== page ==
One of the reasons I enjoy fossil collecting is the story that rocks and fossils tell. The scene that I just described is depicted within the Yorktown Formation found within northeast North Carolina and Virginia. The first paragraph describes the topic of my last post, Zone 1 Yorktown Formation, the second paragraph and which I will be reporting in this entry, Zone 2. W.C. Mansfield divided the Yorktown into two biozones (Zones 1 & 2) while Ward and Blackwelder further divided Zone 2 into three members the Rushmere, the Mogarts Beach, and the Moore House. The Rushmere member outcrops along the Roanoke and Meherrin Rivers which I have been writing about in my last few posts. The Mogarts Beach member is present in one spot on the Meherrin, but since it is the brackish silty clay that succeeds the Rushmere, only the bivalve Mulinia congesta (Conrad, 1833) occurs in any great numbers and won’t be discussed here. The Moore House member represents the return of marine conditions and the Zone 2 fauna to the area that I also mentioned above. It includes the fantastic shell beds formerly exposed in the Chuckatuck quarry in Virginia but since it does not outcrop along the Meherrin or Roanoke Rivers, I will report about it at a later date.
I have collected the Rushmere member of the Yorktown Formation across North Carolina and Virginia. Zone 2 guide fossils include Chesapecten madisonius (Say, 1824), Chesapecten septenarius (Say, 1822) Ostrea raveneliana Tuomey & Holmes, 1855, and Ecphora quadricostata (Say, 1824) (fig. 1). Along the Meherrin River the contact between Zones 1 and 2 can be readily observed. The Rushmere exposures here are typical of this member; silty sands thick with shells of large bivalves and a few gastropod species scattered here and there (fig. 2). Of note is the presence of Glossus fraternus (Say, 1824), a taxa which is today represented by only a single species found in the North Atlantic and indicating that perhaps the Rushmere here at the Meherrin was colder than coastal waters today.
Figure 1. Guide fossils of the Rushmere Member of the Yorktown Formation. A) Chesapecten madisonius (Say, 1824), loc. 1015, Hertford County, North Carolina; B ) Chesapecten septenarius (Say, 1822), loc. 1011, Martin County, North Carolina; C) Ecphora quadricostata (Say, 1824) [image courtesy of nala] , loc. 1011, Martin County, North Carolina.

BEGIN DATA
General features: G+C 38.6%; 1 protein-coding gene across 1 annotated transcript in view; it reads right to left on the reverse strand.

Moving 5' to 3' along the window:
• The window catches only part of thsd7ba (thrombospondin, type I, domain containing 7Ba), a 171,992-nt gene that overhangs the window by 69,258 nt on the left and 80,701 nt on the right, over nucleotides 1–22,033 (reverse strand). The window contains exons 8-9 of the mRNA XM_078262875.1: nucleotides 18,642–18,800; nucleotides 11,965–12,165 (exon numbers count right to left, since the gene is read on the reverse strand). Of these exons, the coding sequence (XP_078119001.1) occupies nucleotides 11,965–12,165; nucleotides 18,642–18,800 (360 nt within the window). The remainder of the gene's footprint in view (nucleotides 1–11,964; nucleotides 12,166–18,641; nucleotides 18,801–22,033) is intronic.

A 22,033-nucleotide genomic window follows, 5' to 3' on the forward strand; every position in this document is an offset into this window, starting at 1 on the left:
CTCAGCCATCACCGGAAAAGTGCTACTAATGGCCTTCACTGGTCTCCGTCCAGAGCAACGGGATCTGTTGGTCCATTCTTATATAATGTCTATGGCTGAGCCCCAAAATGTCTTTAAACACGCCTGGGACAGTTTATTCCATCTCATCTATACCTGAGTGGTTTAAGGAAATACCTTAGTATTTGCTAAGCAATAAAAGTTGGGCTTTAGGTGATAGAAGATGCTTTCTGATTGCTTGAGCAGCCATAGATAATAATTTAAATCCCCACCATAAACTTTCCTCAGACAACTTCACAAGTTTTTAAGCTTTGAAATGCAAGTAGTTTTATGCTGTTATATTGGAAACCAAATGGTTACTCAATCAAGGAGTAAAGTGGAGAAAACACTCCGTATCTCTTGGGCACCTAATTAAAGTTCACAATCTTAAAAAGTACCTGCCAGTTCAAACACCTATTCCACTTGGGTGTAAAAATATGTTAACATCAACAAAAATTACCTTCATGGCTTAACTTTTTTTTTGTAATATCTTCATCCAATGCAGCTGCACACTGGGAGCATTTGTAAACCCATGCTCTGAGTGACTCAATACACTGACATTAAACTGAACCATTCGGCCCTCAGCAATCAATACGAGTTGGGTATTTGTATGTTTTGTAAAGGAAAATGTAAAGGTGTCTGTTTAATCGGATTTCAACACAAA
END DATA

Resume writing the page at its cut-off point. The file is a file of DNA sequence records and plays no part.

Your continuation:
Figure 2. Fossil gastropods from Locality 1015, Rushmere Member of the Yorktown Formation, Hertford County, North Carolina. A) Boreotrophon tectricus (Conrad, 1832); B ) Scalaspira strumosa (Conrad, 1830); C) Ptychosalpinx altile (Conrad, 1832); D) Urosalpinx trossula (Conrad, 1832); E) Lyrosoma sulcosa (Conrad, 1830).
The Rushmere is also present on the Roanoke River however the fauna is somewhat different than most that I have collected and therefore quite interesting. At locality 1010, the Rushmere sits directly upon Upper Cretaceous sediments probably Black Creek Formation. Although macrofossils are not present in the Cretaceous here, vertebrates are plentiful along the lower Rushmere contact. Since the Zone 2 Yorktown is vertebrate scarce, bones and teeth were probably derived from Zone 1 Yorktown or the Eastover Formation and deposited as lag during the beginning of the Rushmere transgression. Some in my party found small meg teeth at this site. I found a mid-sized but very worn meg, bone pieces, and a nice dolphin tooth (fig. 3) that I identified based upon an almost identical tooth figured in the VMNH Lee Creek publication (Whitmore & Kaltenbach, p.22, fig. 66a).